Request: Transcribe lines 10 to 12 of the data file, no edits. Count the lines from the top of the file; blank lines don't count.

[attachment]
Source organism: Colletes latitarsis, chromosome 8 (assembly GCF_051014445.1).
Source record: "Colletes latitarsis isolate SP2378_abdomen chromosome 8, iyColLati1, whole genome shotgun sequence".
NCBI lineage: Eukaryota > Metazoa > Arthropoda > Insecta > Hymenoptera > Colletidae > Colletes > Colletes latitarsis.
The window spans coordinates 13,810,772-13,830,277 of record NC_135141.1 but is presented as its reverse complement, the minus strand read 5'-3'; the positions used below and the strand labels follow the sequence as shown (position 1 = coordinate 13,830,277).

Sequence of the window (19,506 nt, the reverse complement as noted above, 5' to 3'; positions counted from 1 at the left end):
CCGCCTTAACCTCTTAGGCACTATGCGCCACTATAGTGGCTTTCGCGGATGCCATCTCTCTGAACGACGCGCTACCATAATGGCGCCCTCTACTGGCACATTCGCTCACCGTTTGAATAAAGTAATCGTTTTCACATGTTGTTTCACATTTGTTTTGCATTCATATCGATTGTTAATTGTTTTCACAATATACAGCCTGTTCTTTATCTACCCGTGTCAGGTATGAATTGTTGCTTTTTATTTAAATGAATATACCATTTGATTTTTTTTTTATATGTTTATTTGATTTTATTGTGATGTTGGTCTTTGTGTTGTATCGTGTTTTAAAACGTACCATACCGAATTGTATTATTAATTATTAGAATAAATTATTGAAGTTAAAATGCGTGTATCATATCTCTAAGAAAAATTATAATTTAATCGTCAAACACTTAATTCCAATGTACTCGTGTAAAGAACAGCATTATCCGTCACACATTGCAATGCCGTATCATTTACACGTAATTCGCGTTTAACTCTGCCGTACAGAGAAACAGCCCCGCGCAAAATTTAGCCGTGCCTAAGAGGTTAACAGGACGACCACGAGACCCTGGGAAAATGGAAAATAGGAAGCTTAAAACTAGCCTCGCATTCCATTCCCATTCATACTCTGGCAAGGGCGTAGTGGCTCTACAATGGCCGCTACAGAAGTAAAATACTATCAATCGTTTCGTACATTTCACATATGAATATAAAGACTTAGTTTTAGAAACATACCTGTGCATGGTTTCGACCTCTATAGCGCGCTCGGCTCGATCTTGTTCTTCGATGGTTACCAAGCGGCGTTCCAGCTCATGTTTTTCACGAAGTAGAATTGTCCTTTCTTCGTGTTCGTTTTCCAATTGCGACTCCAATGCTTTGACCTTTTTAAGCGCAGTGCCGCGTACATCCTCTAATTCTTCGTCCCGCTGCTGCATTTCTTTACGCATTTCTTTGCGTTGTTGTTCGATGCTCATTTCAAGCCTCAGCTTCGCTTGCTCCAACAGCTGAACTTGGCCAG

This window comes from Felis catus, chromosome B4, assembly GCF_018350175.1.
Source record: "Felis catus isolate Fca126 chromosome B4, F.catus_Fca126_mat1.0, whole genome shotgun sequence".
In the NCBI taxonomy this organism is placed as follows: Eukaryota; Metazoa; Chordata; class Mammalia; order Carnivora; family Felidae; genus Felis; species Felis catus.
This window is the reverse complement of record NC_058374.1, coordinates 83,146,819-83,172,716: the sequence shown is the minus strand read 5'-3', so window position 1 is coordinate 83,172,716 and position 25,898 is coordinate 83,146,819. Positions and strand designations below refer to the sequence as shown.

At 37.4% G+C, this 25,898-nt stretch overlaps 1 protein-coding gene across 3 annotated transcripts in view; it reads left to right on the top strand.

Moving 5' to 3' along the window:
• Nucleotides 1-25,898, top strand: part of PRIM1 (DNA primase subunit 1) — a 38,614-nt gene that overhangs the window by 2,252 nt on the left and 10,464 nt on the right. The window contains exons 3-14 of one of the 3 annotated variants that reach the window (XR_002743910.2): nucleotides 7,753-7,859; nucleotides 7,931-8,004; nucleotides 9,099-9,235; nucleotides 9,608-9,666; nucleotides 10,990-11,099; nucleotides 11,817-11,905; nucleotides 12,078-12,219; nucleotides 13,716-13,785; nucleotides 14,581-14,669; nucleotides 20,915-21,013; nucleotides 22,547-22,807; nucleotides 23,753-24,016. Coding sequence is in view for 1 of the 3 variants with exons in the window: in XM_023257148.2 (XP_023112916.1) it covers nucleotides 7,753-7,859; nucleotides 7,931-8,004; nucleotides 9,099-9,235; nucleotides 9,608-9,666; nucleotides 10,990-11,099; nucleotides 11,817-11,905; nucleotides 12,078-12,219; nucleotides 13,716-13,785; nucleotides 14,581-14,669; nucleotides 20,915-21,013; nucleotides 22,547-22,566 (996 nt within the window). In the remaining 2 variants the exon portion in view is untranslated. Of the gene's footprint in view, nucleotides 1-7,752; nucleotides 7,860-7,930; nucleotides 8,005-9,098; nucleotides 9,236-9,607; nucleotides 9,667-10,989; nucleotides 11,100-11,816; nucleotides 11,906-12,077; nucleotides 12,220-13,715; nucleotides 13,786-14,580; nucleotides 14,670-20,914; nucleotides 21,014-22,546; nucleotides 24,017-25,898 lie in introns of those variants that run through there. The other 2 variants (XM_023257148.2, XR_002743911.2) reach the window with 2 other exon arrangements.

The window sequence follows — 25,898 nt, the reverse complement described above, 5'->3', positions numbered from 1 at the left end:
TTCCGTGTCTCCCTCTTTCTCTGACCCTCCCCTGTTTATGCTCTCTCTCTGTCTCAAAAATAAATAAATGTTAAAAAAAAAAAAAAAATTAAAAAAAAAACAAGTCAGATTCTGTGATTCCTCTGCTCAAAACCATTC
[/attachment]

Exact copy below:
This window is the reverse complement of record NC_058374.1, coordinates 83,146,819-83,172,716: the sequence shown is the minus strand read 5'-3', so window position 1 is coordinate 83,172,716 and position 25,898 is coordinate 83,146,819. Positions and strand designations below refer to the sequence as shown.

At 37.4% G+C, this 25,898-nt stretch overlaps 1 protein-coding gene across 3 annotated transcripts in view; it reads left to right on the top strand.

Moving 5' to 3' along the window: